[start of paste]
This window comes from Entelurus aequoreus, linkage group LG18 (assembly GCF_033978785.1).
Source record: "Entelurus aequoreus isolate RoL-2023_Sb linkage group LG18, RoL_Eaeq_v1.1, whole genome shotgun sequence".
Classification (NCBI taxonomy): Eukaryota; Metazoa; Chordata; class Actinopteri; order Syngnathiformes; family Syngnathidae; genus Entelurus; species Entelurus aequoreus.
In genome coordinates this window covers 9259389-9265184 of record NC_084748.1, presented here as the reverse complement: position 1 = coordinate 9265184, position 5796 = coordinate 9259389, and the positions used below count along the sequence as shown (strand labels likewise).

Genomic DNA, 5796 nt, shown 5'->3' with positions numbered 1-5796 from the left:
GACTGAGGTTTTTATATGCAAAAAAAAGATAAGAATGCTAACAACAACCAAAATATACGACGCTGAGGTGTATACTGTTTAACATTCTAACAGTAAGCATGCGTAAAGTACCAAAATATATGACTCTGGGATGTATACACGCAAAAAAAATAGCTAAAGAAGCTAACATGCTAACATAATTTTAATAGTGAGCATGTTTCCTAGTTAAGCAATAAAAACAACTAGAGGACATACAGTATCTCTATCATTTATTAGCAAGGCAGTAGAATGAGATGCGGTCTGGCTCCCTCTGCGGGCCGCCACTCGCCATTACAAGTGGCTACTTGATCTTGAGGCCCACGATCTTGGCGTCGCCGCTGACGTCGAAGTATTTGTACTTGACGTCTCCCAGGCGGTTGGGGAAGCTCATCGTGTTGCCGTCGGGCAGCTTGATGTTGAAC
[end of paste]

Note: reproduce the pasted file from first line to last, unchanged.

This window comes from Entelurus aequoreus, linkage group LG18 (assembly GCF_033978785.1).
Source record: "Entelurus aequoreus isolate RoL-2023_Sb linkage group LG18, RoL_Eaeq_v1.1, whole genome shotgun sequence".
Classification (NCBI taxonomy): Eukaryota; Metazoa; Chordata; class Actinopteri; order Syngnathiformes; family Syngnathidae; genus Entelurus; species Entelurus aequoreus.
In genome coordinates this window covers 9259389-9265184 of record NC_084748.1, presented here as the reverse complement: position 1 = coordinate 9265184, position 5796 = coordinate 9259389, and the positions used below count along the sequence as shown (strand labels likewise).

Genomic DNA, 5796 nt, shown 5'->3' with positions numbered 1-5796 from the left:
GACTGAGGTTTTTATATGCAAAAAAAAGATAAGAATGCTAACAACAACCAAAATATACGACGCTGAGGTGTATACTGTTTAACATTCTAACAGTAAGCATGCGTAAAGTACCAAAATATATGACTCTGGGATGTATACACGCAAAAAAAATAGCTAAAGAAGCTAACATGCTAACATAATTTTAATAGTGAGCATGTTTCCTAGTTAAGCAATAAAAACAACTAGAGGACATACAGTATCTCTATCATTTATTAGCAAGGCAGTAGAATGAGATGCGGTCTGGCTCCCTCTGCGGGCCGCCACTCGCCATTACAAGTGGCTACTTGATCTTGAGGCCCACGATCTTGGCGTCGCCGCTGACGTCGAAGTATTTGTACTTGACGTCTCCCAGGCGGTTGGGGAAGCTCATCGTGTTGCCGTCGGGCAGCTTGATGTTGAAC